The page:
It's a sign of the grand reopening in California: for the first time in 14 months, Eyewitness News reporters and photographers are allowed to go into a hospital.
During the pandemic's surge, patients had to be alone. Now, friends and family can enter the hospital to visit their loved ones. And for frontline workers, it's a day many truly thought would never come.
Dr. Stephanie Loe is an emergency medicine physician at Riverside University Health System. Looking at how things were during the height of the pandemic, she said, "Every single floor was converted to a COVID floor. And now, our numbers are very small."
It was a pandemic on a level most couldn't imagine.
"We didn't really understand how massive this was going to be, " said Dr. Bruce Weng, infectious disease specialist with RUHS.
But Dr. Weng says they adapted with each new challenge.
"I don't think at any point, in hindsight, that we ended up overreacting in any way," he said.
At one point in time, hospitals like RUHS with ambulances dozens deep lined up outside the medical center to deliver very ill COVID-19 patients. At its height, more than 300 patients filled every bed.
During the winter surge in November of 2020, Eyewitness News spoke to frontline workers who were under immense pressure, working around the clock in very stressful situations.
Most were overwhelmed past the point of fatigue.
Leah Patterson is the chief nursing officer for RUHS. She described what life was like at that point in time.
"The critical care units like the ER and the ICU -- those nurses are really suffering. They see death. Nurses tell me that they go home and cry in the shower to release their anxieties and fears," Patterson said at the time.
Lisa Mackie is a nurse who is also the clinical administrator for the emergency department at RUHS. She spoke about the toll it took on everyone, with burnout a major issue.
"There's significant emotional and mental and physical challenges, " Mackie said.
At the height of the surge, Mackie says her staff knew how to protect themselves from infected patients, but now the real threat was coming from outside the hospital.
She says frontline workers were concerned about getting COVID-19 in the community and bringing it back to their colleagues at work.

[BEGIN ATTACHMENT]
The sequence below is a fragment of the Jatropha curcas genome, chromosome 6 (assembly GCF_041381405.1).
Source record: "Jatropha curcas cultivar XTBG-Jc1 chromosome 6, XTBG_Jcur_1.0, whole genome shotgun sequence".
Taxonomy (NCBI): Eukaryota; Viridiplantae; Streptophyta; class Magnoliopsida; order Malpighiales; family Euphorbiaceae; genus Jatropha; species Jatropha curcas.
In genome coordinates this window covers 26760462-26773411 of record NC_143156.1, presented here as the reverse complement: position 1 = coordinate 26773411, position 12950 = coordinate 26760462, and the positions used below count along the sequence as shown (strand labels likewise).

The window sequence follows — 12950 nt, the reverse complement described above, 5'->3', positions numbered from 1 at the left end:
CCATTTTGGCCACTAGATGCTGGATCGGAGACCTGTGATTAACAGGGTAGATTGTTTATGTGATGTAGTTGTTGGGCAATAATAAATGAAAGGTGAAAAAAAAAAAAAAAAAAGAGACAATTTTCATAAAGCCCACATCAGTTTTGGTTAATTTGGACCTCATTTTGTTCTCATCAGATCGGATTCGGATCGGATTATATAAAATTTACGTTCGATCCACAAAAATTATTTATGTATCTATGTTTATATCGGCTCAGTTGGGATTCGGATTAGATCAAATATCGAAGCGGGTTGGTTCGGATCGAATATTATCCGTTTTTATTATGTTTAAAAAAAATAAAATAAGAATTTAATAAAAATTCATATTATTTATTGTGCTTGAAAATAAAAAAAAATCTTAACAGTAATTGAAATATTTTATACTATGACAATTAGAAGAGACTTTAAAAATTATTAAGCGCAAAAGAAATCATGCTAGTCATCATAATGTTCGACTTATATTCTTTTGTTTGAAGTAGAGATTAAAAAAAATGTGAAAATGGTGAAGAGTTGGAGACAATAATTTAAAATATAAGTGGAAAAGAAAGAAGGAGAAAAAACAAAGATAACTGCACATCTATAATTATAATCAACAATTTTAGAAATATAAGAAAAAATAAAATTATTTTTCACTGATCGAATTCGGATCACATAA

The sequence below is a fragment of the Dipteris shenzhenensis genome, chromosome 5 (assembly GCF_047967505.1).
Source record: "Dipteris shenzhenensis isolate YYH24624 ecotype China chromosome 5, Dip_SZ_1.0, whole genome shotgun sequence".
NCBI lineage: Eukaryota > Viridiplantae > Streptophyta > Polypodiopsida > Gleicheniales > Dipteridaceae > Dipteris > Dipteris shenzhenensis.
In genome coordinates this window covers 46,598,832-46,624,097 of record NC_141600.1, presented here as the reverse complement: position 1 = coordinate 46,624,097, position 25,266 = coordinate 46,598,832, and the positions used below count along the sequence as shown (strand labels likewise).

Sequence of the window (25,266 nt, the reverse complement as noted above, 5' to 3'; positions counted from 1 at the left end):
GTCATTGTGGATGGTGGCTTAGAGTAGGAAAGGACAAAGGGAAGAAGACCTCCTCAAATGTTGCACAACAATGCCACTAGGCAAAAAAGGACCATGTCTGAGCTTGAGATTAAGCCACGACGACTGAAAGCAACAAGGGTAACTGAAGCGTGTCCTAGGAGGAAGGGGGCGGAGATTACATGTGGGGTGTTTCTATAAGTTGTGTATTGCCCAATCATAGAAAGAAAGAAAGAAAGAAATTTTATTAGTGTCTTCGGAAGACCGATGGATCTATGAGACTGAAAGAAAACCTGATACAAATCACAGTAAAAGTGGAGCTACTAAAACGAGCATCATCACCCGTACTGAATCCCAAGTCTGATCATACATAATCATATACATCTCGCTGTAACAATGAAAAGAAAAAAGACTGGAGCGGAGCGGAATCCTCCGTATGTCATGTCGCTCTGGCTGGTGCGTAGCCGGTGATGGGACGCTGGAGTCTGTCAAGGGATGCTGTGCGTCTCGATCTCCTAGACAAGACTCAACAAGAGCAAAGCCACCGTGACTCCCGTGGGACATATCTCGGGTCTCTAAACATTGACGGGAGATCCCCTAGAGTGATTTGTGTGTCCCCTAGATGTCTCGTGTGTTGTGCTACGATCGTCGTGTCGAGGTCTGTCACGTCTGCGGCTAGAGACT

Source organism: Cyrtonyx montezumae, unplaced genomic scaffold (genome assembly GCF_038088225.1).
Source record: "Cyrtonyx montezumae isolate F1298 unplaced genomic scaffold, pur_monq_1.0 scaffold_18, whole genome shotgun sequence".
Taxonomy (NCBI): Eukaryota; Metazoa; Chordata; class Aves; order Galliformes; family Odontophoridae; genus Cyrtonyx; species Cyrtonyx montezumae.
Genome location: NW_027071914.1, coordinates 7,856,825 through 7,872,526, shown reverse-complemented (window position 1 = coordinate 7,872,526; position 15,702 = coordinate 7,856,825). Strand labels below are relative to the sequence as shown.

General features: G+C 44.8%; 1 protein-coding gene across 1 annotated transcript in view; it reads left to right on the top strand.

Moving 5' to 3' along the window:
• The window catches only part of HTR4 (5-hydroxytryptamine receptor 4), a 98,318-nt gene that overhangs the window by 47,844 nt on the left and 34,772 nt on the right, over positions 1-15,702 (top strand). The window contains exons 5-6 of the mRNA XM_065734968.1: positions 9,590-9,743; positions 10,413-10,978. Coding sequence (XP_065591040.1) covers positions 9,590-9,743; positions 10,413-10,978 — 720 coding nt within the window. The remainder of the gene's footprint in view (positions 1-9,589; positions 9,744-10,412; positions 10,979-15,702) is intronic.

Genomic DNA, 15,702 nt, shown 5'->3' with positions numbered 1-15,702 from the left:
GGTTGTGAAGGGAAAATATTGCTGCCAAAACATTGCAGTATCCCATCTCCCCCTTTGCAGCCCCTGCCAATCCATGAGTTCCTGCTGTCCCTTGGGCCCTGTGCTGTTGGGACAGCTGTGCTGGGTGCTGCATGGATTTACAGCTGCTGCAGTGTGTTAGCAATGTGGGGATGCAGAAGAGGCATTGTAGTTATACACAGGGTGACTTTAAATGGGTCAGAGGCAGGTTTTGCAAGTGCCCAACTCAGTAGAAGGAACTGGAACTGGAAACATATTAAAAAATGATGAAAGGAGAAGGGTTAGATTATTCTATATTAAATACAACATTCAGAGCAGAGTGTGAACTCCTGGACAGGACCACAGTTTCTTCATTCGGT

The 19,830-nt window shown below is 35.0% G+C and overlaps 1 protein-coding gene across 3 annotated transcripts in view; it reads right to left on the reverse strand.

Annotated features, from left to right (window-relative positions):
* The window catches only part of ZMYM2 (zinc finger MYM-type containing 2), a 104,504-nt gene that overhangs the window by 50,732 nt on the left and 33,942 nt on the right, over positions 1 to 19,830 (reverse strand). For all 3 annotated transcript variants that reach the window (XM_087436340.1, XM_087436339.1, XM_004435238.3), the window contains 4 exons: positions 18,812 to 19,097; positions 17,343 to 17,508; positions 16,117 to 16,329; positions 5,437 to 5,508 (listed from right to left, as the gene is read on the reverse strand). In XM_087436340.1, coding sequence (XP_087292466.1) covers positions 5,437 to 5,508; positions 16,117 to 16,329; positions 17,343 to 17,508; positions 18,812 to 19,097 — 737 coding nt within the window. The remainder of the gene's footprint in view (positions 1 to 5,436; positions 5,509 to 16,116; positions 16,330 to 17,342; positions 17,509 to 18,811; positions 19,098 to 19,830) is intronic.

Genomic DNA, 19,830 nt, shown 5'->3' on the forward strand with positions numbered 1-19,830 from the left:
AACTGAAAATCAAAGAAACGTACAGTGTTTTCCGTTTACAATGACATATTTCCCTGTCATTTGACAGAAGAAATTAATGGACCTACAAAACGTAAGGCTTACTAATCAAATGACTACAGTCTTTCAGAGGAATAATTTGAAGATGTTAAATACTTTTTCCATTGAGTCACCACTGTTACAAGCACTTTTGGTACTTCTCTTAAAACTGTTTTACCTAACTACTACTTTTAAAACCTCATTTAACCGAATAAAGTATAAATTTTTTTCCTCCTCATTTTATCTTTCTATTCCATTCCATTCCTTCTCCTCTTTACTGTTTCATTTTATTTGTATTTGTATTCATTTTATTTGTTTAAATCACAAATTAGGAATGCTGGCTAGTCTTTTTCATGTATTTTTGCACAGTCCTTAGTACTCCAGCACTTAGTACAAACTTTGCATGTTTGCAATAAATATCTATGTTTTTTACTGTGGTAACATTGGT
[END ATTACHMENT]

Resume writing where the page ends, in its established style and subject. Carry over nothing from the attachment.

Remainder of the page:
Mental health professionals did what they could to support their colleagues.
"The wear and tear of having to do that extended effort without a break and without necessarily a clear finish line of sight, that all adds up," said Marcus Cannon, a licensed marriage and family therapist with RUHS.
Dr. Loe was on duty when the first Americans who evacuated from China came from March Air Reserve Base. She says she has come full circle.
"I feel honored to be an emergency room physician, where I could be at the height of the pandemic. I've seen the best and the worst." she said.
Dr. Loe added that there were many lessons to take away.
"We can be prepared for pandemic as we have for one now. And hopefully it shows that we can learn," she said.
So how will things be moving forward? Masking, temperature checks, health screenings -- all of that will continue at hospitals.
Doctors are also focused on getting as many people vaccinated, aiming to reach herd immunity levels all while new variants continue to be on their radar.
The Centers for Disease Control and Prevention said they are now calling the delta variant, first discovered in India, a "variant of concern." Infectious disease experts estimate that at least 10% of infections in the U.S. are caused by the delta variant -- a more than 60% increase in this month alone.
The priority is vaccination -- which experts say is the best defense against the spread of COVD-19 -- along with finding the best way to reach herd immunity.
There's optimism for today, but no one is taking their eye off the ball.
"If you're only having a small amount of people get vaccinated, that's not much benefit and the variants are allowed an opportunity to spread. "